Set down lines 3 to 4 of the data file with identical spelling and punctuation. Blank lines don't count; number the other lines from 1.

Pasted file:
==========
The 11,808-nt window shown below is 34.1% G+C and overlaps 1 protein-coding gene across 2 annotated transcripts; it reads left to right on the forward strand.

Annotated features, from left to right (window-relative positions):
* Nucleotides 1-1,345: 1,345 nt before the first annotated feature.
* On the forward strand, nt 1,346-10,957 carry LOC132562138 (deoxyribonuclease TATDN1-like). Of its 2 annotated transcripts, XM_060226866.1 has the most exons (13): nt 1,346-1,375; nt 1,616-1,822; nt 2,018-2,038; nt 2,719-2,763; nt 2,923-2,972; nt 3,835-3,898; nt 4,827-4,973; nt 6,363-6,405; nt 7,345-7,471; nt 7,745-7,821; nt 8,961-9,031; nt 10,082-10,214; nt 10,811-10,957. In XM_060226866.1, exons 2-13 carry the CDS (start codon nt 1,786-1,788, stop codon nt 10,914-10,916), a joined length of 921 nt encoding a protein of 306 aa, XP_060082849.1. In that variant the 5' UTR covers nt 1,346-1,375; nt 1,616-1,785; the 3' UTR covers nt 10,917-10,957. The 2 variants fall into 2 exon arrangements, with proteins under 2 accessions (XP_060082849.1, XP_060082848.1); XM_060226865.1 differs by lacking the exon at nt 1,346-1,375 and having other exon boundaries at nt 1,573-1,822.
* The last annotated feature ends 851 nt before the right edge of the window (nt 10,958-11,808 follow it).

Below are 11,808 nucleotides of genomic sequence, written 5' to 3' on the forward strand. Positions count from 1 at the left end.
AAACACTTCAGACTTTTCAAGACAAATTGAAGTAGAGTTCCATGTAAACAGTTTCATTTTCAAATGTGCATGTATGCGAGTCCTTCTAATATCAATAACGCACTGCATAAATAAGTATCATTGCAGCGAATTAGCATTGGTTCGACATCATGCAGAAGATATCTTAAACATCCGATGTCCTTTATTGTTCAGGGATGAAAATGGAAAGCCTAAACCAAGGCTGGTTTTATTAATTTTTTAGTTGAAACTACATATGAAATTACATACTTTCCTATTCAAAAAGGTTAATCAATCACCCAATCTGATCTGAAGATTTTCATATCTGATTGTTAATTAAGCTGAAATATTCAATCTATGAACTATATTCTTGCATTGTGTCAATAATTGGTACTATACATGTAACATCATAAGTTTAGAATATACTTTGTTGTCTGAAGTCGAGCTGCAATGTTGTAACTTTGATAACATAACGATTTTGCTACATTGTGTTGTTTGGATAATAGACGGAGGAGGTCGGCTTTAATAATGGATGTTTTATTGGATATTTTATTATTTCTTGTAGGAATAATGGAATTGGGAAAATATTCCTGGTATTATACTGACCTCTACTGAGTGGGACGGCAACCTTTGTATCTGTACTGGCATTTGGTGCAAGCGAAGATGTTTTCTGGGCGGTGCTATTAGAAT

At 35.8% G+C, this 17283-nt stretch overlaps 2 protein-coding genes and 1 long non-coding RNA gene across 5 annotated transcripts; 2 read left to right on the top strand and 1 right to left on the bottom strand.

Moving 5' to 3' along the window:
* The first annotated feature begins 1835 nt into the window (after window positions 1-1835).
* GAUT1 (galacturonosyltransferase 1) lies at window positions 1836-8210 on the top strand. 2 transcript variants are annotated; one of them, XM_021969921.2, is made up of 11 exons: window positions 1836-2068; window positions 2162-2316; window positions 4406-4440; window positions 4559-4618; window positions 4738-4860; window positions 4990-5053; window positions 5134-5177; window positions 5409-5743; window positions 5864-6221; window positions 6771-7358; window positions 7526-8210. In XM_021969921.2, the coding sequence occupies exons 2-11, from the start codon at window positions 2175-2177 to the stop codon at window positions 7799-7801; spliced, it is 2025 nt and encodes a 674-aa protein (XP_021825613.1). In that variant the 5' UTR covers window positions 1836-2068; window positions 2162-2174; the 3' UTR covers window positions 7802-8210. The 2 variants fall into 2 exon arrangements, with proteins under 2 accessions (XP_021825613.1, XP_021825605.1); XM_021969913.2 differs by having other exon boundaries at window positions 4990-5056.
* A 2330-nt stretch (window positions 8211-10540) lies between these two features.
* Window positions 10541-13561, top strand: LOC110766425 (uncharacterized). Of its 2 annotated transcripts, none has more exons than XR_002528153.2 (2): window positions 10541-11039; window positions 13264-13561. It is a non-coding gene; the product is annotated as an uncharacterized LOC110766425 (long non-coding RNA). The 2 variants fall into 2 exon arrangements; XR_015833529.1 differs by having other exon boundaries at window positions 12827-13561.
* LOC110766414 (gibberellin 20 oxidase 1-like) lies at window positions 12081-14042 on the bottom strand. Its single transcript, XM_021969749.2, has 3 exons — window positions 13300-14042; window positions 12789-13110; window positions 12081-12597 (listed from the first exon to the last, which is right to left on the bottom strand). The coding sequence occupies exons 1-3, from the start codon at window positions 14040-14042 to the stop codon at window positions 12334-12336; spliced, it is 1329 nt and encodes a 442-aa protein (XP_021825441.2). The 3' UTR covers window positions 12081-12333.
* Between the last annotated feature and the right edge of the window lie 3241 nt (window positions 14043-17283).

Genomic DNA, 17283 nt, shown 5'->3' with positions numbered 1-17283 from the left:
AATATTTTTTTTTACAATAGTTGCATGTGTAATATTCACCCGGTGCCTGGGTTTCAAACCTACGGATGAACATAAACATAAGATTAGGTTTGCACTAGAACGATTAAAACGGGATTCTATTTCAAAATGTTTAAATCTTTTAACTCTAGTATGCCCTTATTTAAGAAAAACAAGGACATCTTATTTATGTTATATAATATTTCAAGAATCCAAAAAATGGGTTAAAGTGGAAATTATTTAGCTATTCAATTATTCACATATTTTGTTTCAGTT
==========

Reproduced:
* Nucleotides 1-1,345: 1,345 nt before the first annotated feature.
* On the forward strand, nt 1,346-10,957 carry LOC132562138 (deoxyribonuclease TATDN1-like). Of its 2 annotated transcripts, XM_060226866.1 has the most exons (13): nt 1,346-1,375; nt 1,616-1,822; nt 2,018-2,038; nt 2,719-2,763; nt 2,923-2,972; nt 3,835-3,898; nt 4,827-4,973; nt 6,363-6,405; nt 7,345-7,471; nt 7,745-7,821; nt 8,961-9,031; nt 10,082-10,214; nt 10,811-10,957. In XM_060226866.1, exons 2-13 carry the CDS (start codon nt 1,786-1,788, stop codon nt 10,914-10,916), a joined length of 921 nt encoding a protein of 306 aa, XP_060082849.1. In that variant the 5' UTR covers nt 1,346-1,375; nt 1,616-1,785; the 3' UTR covers nt 10,917-10,957. The 2 variants fall into 2 exon arrangements, with proteins under 2 accessions (XP_060082849.1, XP_060082848.1); XM_060226865.1 differs by lacking the exon at nt 1,346-1,375 and having other exon boundaries at nt 1,573-1,822.